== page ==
Thursday, December 22, 2011

Transitional changes

The Higher Education Authority (HEA) of Ireland the National Council for Curriculum and Assessment have issued their report on the "From Transaction to Transition" conference which took place earlier this year and examined the transition of students from second to third level.

The Minister for Education and Skills, RuairĂ­ Quinn, has welcomed the report and has called for an open debate on the full range of possible options for change and improvement.

Minister Quinn said: "I want in particular to publicly thank both organisations for the speed with which they have responded. In addition, their report is focused, compact and explicit in its recommendations".

The Minister said that he agreed with the overall thrust of the report. "There are a number of issues I have asked the HEA and NCCA to consider further in consultation with the State Examinations Commission (SEC) and higher education institutions.

"I have requested the HEA and NCCA, in partnership with the SEC and higher education institutions where appropriate, to now begin advancing the recommendations."

The report makes a number of important recommendations, a few of which are outlined here.

  • The report reiterates the importance of completing the ongoing curriculum review for Biology, Chemistry and Physics at Leaving Certificate level to incorporate "new methods of assessing scientific knowledge and skills".
  • The authors suggest e-learning and inter-school collaboration be examined as new ways to increase learners' access to a broad range of subjects at senior cycle level.
  • The NCCA and State Examinations Commission will be asked (possible with the support of an independent agency) to assess and address and problems with predictability in the Leaving Certificate exams - an attempt to prevent students 'guessing' what is due to appear on the exam.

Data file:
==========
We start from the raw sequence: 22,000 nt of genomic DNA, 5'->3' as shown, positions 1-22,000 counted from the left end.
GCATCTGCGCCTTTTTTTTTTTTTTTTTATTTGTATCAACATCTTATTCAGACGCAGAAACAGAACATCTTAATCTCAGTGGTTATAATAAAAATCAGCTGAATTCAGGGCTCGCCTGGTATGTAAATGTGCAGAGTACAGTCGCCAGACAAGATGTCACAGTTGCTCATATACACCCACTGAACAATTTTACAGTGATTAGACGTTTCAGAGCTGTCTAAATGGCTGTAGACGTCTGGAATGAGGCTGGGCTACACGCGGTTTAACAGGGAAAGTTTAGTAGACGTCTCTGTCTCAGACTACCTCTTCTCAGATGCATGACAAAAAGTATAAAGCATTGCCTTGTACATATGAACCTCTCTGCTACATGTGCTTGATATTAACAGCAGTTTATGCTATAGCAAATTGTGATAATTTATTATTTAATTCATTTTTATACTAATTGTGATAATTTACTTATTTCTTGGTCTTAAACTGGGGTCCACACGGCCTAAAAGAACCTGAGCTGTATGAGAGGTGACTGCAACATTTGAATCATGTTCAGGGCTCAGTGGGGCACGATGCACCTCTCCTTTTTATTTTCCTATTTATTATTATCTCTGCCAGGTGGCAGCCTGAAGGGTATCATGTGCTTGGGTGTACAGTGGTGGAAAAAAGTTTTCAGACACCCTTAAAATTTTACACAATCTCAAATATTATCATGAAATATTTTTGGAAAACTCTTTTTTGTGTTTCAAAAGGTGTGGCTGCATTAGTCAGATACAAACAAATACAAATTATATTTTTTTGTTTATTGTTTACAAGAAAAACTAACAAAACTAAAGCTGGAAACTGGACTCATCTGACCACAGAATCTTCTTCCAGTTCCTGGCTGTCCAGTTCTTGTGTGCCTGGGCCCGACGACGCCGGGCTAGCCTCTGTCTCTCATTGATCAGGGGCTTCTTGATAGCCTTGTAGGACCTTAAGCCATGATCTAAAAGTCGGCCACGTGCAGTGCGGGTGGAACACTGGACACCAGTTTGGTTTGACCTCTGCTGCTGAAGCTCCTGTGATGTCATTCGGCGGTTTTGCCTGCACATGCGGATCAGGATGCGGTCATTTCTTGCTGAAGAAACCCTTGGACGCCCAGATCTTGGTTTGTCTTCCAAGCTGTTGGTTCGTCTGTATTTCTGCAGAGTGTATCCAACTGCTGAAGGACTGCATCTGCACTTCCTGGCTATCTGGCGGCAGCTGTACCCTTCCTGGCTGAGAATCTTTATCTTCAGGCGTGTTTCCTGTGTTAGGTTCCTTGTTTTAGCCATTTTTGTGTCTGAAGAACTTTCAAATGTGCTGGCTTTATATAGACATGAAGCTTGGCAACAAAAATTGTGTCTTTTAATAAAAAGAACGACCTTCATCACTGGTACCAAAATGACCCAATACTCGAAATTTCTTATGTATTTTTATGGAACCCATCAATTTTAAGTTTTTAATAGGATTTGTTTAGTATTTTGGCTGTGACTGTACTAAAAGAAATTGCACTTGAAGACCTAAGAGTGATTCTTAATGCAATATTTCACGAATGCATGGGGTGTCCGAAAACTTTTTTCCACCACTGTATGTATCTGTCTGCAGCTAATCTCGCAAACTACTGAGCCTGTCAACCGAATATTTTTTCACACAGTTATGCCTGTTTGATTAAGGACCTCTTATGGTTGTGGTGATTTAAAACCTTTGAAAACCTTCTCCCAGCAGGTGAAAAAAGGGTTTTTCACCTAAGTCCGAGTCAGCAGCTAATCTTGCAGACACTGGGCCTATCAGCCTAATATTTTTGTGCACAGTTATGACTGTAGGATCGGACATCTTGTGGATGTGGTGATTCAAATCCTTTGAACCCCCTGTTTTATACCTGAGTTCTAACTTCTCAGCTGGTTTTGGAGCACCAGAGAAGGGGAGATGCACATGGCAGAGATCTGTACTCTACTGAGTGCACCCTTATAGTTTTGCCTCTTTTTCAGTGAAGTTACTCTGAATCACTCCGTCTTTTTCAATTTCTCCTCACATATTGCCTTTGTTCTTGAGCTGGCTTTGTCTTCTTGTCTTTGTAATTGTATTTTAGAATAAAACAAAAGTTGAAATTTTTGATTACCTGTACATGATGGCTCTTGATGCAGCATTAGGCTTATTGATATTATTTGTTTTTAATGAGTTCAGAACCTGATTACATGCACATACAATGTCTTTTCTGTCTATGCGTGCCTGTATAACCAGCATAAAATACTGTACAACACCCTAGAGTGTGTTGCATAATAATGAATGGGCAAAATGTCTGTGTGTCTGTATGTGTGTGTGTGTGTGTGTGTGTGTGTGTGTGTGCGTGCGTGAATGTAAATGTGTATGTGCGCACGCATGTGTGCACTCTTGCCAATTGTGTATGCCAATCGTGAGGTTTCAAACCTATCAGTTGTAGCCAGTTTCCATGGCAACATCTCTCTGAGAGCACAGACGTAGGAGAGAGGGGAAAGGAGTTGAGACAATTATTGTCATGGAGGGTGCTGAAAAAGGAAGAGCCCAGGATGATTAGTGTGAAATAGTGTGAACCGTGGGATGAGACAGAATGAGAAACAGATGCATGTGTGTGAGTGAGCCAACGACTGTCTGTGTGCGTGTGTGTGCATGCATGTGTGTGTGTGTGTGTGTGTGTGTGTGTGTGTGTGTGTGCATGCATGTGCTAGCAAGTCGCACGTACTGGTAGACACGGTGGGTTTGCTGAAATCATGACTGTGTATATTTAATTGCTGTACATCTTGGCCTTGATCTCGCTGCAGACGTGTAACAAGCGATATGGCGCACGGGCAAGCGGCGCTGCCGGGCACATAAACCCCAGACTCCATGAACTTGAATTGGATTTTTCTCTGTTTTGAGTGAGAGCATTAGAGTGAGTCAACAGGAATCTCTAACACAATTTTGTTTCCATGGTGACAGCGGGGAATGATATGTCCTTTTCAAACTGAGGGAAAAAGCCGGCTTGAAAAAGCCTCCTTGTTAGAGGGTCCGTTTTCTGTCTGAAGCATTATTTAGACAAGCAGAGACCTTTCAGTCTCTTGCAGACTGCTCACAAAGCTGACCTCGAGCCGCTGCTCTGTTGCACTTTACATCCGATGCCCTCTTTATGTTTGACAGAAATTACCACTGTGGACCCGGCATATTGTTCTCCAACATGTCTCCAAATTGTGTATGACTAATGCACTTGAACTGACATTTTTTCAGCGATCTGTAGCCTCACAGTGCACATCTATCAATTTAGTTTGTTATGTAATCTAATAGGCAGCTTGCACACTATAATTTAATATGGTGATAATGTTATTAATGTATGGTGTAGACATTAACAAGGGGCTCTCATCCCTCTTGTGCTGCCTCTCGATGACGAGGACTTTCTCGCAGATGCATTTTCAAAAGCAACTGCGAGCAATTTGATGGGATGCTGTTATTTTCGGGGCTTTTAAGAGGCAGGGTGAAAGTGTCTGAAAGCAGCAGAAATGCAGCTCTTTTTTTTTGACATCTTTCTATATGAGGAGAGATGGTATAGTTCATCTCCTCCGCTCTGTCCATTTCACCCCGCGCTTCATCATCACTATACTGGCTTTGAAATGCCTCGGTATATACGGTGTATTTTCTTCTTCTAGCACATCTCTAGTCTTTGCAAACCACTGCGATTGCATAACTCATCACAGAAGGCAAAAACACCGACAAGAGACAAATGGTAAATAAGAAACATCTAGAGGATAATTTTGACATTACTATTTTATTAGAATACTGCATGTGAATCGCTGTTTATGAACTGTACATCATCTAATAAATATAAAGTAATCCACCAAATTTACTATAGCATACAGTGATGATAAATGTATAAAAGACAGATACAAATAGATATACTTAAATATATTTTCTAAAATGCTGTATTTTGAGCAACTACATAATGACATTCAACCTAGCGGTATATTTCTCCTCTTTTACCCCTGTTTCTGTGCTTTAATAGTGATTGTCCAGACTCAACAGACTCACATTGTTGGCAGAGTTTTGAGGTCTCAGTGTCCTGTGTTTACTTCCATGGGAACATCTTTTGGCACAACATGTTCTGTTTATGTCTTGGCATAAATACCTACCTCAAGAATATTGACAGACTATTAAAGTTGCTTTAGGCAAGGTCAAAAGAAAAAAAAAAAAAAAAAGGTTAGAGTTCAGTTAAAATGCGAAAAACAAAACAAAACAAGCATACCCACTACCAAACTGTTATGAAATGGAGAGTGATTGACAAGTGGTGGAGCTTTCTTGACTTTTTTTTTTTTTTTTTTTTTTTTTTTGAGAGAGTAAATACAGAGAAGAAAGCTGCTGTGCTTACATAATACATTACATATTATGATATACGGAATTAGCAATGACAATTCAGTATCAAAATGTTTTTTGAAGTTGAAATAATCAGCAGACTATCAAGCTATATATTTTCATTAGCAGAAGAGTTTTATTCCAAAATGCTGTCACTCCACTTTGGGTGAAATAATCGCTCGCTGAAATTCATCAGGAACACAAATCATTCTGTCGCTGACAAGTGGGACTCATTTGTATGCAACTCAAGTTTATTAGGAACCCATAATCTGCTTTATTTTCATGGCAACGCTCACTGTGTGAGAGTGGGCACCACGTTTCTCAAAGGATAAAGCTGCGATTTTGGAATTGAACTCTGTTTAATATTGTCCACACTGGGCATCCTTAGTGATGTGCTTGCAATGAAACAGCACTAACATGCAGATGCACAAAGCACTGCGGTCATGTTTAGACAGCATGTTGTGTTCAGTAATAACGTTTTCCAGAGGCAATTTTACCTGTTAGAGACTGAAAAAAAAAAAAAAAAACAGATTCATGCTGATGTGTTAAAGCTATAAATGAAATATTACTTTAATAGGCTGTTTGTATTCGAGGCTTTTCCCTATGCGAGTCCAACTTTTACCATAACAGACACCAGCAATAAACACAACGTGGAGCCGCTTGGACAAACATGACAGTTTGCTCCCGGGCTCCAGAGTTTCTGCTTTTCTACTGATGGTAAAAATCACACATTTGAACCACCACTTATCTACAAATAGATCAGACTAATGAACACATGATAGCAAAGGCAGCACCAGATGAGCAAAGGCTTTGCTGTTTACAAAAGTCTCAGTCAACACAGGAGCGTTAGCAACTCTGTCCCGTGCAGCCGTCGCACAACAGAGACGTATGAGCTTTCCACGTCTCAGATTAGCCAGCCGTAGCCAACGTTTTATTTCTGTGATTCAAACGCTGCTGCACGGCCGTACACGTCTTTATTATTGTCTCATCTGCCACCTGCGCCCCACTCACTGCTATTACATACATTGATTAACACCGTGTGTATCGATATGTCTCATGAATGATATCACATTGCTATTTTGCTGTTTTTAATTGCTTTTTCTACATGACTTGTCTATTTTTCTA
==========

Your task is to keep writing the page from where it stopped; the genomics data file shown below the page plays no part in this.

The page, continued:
• The current 14-point system of grading exams (A1, A2, B1, B2, etc.) will be replaced with an 8-point system (A1, A2, B, C, D, E, NG).
  • Research will be carried to assess what impact the compulsory inclusion of maths and english in the calculations for CAO 'points' would have.
  • The academic year at third-level should be extended to accommodate the "incorporation of transversal skills without compromising discipline-specific content and academic rigour". The authors propose that since the action "does not require any changes to existing contracts" implementation at first-year should start immediately.
  • There should be broader entry to undergraduate programmes at third-level with students specialising after first-year.

The full text of the short report is worth reading.

Many of the proposals fit with proposals outlined in the Hunt Report of this year, especially the movement towards a broader first-year curriculum which includes training in generic and foundational skills and are to be welcomed.

The proposal to extend the undergraduate academic year may well have some virtue but for many in the third-level sector the summer months are an opportunity to focus on research and writing which has been sidelined during the year. Any changes to the duration of the academic year, I would argue, needs to be carefully balanced to ensure research output does not suffer. Given the link between ongoing research and good teaching, this is crucial.


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